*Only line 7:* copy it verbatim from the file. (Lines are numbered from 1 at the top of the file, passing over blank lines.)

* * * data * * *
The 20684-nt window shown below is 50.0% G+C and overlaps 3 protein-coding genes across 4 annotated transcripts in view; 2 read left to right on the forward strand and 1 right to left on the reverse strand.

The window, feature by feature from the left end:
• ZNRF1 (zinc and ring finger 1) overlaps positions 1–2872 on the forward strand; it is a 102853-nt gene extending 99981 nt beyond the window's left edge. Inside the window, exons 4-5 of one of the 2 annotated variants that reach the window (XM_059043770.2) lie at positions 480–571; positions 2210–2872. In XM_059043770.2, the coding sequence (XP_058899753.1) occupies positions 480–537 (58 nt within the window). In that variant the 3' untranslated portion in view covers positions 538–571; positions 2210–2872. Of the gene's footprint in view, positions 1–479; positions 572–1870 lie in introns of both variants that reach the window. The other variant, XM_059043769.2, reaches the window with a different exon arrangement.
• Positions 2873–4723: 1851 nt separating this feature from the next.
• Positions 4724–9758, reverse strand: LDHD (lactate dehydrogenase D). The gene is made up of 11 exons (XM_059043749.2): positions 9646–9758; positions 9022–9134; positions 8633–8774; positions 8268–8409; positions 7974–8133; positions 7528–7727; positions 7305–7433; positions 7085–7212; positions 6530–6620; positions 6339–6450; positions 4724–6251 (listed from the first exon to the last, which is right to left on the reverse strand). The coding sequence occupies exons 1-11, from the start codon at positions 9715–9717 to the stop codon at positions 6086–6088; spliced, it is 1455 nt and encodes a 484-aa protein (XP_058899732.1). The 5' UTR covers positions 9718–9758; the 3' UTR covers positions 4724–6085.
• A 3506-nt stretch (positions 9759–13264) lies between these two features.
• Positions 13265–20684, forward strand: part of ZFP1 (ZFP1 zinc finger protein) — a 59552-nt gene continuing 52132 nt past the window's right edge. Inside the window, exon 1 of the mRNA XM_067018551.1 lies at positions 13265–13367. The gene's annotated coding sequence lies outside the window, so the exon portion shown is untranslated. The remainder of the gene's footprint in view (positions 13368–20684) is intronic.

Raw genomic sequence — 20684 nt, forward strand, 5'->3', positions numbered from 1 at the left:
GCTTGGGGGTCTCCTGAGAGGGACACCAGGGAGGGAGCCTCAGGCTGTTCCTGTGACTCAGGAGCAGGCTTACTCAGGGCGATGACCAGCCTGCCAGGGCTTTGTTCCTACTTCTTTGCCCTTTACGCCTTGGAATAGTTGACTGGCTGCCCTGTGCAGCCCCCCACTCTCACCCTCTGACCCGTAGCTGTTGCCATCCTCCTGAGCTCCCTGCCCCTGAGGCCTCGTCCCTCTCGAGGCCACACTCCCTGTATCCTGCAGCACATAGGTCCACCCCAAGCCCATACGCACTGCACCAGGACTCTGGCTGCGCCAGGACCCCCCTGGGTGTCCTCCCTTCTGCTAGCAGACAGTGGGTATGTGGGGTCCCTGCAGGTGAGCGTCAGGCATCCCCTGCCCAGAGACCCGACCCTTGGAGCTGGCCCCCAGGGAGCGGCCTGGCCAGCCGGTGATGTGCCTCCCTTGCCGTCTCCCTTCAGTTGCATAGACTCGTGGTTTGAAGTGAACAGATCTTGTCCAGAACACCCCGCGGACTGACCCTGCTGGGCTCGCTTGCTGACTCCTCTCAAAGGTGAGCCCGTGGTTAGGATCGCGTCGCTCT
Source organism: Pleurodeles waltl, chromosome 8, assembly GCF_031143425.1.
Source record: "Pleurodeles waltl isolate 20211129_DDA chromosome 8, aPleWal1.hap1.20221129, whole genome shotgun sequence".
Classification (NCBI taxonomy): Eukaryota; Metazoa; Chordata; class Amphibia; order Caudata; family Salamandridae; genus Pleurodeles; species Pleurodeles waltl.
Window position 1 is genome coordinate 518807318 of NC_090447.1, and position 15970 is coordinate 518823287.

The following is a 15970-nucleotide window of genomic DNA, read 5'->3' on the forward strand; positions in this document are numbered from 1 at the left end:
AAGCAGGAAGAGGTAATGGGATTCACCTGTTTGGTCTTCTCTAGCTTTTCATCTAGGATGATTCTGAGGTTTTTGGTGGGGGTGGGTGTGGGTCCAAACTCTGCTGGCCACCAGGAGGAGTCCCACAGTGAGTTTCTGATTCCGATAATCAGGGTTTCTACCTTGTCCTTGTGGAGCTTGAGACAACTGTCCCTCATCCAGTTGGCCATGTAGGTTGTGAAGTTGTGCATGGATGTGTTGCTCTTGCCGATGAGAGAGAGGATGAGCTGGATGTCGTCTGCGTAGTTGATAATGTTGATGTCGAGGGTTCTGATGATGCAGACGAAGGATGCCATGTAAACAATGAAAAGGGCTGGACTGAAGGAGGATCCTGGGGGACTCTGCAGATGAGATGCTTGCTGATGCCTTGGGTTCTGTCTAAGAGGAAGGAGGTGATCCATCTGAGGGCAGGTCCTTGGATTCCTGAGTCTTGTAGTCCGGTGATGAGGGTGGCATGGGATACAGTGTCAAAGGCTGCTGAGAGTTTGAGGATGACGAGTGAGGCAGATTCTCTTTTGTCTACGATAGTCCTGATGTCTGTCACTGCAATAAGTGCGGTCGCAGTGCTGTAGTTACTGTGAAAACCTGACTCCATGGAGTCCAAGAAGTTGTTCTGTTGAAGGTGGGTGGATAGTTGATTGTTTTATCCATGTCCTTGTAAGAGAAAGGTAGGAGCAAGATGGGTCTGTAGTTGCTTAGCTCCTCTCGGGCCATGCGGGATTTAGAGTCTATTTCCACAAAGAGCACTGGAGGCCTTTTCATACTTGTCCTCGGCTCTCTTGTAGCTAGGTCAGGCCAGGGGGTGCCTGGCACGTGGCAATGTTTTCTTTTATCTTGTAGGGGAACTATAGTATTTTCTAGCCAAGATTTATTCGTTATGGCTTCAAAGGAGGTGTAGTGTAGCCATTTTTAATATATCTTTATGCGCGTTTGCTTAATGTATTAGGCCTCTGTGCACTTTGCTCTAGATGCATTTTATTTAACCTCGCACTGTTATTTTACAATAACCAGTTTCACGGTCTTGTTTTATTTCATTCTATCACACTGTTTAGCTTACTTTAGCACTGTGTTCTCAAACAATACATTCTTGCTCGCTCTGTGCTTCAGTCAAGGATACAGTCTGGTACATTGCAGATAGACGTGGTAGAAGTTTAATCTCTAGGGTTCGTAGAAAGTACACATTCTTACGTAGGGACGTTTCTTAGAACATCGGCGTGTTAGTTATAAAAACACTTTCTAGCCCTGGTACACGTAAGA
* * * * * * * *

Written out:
• Positions 13265–20684, forward strand: part of ZFP1 (ZFP1 zinc finger protein) — a 59552-nt gene continuing 52132 nt past the window's right edge. Inside the window, exon 1 of the mRNA XM_067018551.1 lies at positions 13265–13367. The gene's annotated coding sequence lies outside the window, so the exon portion shown is untranslated. The remainder of the gene's footprint in view (positions 13368–20684) is intronic.